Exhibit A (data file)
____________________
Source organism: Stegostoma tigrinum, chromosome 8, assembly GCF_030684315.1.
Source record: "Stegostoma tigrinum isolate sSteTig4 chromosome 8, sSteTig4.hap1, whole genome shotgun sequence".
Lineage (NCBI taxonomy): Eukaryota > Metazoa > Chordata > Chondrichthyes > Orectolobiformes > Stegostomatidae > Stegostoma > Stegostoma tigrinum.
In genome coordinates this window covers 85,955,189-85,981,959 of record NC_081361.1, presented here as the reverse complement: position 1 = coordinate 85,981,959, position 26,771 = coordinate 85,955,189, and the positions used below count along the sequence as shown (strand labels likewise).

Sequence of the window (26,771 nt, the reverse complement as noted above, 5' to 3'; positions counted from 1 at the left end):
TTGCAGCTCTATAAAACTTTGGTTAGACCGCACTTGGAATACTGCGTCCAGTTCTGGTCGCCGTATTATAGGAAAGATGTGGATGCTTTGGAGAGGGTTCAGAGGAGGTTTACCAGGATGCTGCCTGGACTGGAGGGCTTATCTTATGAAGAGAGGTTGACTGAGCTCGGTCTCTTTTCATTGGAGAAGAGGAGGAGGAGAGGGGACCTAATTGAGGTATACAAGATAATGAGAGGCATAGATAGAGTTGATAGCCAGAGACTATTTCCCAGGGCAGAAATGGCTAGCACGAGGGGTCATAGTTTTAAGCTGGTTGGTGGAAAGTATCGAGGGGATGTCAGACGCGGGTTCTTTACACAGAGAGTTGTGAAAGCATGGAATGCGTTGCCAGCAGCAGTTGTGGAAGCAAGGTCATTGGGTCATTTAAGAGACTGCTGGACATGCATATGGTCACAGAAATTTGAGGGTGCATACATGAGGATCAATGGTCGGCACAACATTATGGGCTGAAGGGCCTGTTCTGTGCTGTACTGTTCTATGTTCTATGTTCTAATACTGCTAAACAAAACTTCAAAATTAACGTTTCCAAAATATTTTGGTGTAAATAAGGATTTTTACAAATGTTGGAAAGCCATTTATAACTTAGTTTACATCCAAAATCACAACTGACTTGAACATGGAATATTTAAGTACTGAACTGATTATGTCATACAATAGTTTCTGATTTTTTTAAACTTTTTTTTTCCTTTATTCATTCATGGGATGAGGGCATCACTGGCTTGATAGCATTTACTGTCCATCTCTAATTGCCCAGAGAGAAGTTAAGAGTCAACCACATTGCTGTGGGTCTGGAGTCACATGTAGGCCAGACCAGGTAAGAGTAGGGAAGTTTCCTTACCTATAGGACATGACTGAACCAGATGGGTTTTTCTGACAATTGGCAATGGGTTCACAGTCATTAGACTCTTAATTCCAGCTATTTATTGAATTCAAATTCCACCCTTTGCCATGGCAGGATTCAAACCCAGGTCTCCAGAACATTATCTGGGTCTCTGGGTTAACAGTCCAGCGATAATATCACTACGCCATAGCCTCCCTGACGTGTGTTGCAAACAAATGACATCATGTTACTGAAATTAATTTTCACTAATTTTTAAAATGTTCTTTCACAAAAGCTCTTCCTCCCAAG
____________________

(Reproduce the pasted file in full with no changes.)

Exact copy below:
Source organism: Stegostoma tigrinum, chromosome 8, assembly GCF_030684315.1.
Source record: "Stegostoma tigrinum isolate sSteTig4 chromosome 8, sSteTig4.hap1, whole genome shotgun sequence".
Lineage (NCBI taxonomy): Eukaryota > Metazoa > Chordata > Chondrichthyes > Orectolobiformes > Stegostomatidae > Stegostoma > Stegostoma tigrinum.
In genome coordinates this window covers 85,955,189-85,981,959 of record NC_081361.1, presented here as the reverse complement: position 1 = coordinate 85,981,959, position 26,771 = coordinate 85,955,189, and the positions used below count along the sequence as shown (strand labels likewise).

Sequence of the window (26,771 nt, the reverse complement as noted above, 5' to 3'; positions counted from 1 at the left end):
TTGCAGCTCTATAAAACTTTGGTTAGACCGCACTTGGAATACTGCGTCCAGTTCTGGTCGCCGTATTATAGGAAAGATGTGGATGCTTTGGAGAGGGTTCAGAGGAGGTTTACCAGGATGCTGCCTGGACTGGAGGGCTTATCTTATGAAGAGAGGTTGACTGAGCTCGGTCTCTTTTCATTGGAGAAGAGGAGGAGGAGAGGGGACCTAATTGAGGTATACAAGATAATGAGAGGCATAGATAGAGTTGATAGCCAGAGACTATTTCCCAGGGCAGAAATGGCTAGCACGAGGGGTCATAGTTTTAAGCTGGTTGGTGGAAAGTATCGAGGGGATGTCAGACGCGGGTTCTTTACACAGAGAGTTGTGAAAGCATGGAATGCGTTGCCAGCAGCAGTTGTGGAAGCAAGGTCATTGGGTCATTTAAGAGACTGCTGGACATGCATATGGTCACAGAAATTTGAGGGTGCATACATGAGGATCAATGGTCGGCACAACATTATGGGCTGAAGGGCCTGTTCTGTGCTGTACTGTTCTATGTTCTATGTTCTAATACTGCTAAACAAAACTTCAAAATTAACGTTTCCAAAATATTTTGGTGTAAATAAGGATTTTTACAAATGTTGGAAAGCCATTTATAACTTAGTTTACATCCAAAATCACAACTGACTTGAACATGGAATATTTAAGTACTGAACTGATTATGTCATACAATAGTTTCTGATTTTTTTAAACTTTTTTTTTCCTTTATTCATTCATGGGATGAGGGCATCACTGGCTTGATAGCATTTACTGTCCATCTCTAATTGCCCAGAGAGAAGTTAAGAGTCAACCACATTGCTGTGGGTCTGGAGTCACATGTAGGCCAGACCAGGTAAGAGTAGGGAAGTTTCCTTACCTATAGGACATGACTGAACCAGATGGGTTTTTCTGACAATTGGCAATGGGTTCACAGTCATTAGACTCTTAATTCCAGCTATTTATTGAATTCAAATTCCACCCTTTGCCATGGCAGGATTCAAACCCAGGTCTCCAGAACATTATCTGGGTCTCTGGGTTAACAGTCCAGCGATAATATCACTACGCCATAGCCTCCCTGACGTGTGTTGCAAACAAATGACATCATGTTACTGAAATTAATTTTCACTAATTTTTAAAATGTTCTTTCACAAAAGCTCTTCCTCCCAAG